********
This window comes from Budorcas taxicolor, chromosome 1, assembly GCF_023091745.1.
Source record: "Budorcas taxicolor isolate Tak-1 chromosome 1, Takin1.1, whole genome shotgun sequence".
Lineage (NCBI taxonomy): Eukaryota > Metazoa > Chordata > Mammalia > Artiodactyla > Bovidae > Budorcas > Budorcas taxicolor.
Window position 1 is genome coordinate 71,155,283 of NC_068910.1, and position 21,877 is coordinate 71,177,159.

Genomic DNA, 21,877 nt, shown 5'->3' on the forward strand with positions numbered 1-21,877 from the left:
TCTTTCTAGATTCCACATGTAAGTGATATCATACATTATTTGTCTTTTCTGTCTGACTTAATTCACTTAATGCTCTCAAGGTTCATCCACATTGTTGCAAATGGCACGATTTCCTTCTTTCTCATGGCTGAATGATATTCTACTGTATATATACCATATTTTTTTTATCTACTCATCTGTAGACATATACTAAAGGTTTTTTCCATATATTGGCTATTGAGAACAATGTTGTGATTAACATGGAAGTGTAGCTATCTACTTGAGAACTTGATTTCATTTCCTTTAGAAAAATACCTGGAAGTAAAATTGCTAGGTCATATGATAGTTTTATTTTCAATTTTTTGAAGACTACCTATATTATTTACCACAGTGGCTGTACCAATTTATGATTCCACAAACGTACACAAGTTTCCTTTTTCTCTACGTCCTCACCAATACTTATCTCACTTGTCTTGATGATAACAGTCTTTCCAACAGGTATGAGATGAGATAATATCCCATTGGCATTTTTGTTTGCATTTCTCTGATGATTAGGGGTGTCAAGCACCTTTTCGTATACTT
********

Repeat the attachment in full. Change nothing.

This window comes from Budorcas taxicolor, chromosome 1, assembly GCF_023091745.1.
Source record: "Budorcas taxicolor isolate Tak-1 chromosome 1, Takin1.1, whole genome shotgun sequence".
Lineage (NCBI taxonomy): Eukaryota > Metazoa > Chordata > Mammalia > Artiodactyla > Bovidae > Budorcas > Budorcas taxicolor.
Window position 1 is genome coordinate 71,155,283 of NC_068910.1, and position 21,877 is coordinate 71,177,159.

Genomic DNA, 21,877 nt, shown 5'->3' on the forward strand with positions numbered 1-21,877 from the left:
TCTTTCTAGATTCCACATGTAAGTGATATCATACATTATTTGTCTTTTCTGTCTGACTTAATTCACTTAATGCTCTCAAGGTTCATCCACATTGTTGCAAATGGCACGATTTCCTTCTTTCTCATGGCTGAATGATATTCTACTGTATATATACCATATTTTTTTTATCTACTCATCTGTAGACATATACTAAAGGTTTTTTCCATATATTGGCTATTGAGAACAATGTTGTGATTAACATGGAAGTGTAGCTATCTACTTGAGAACTTGATTTCATTTCCTTTAGAAAAATACCTGGAAGTAAAATTGCTAGGTCATATGATAGTTTTATTTTCAATTTTTTGAAGACTACCTATATTATTTACCACAGTGGCTGTACCAATTTATGATTCCACAAACGTACACAAGTTTCCTTTTTCTCTACGTCCTCACCAATACTTATCTCACTTGTCTTGATGATAACAGTCTTTCCAACAGGTATGAGATGAGATAATATCCCATTGGCATTTTTGTTTGCATTTCTCTGATGATTAGGGGTGTCAAGCACCTTTTCGTATACTT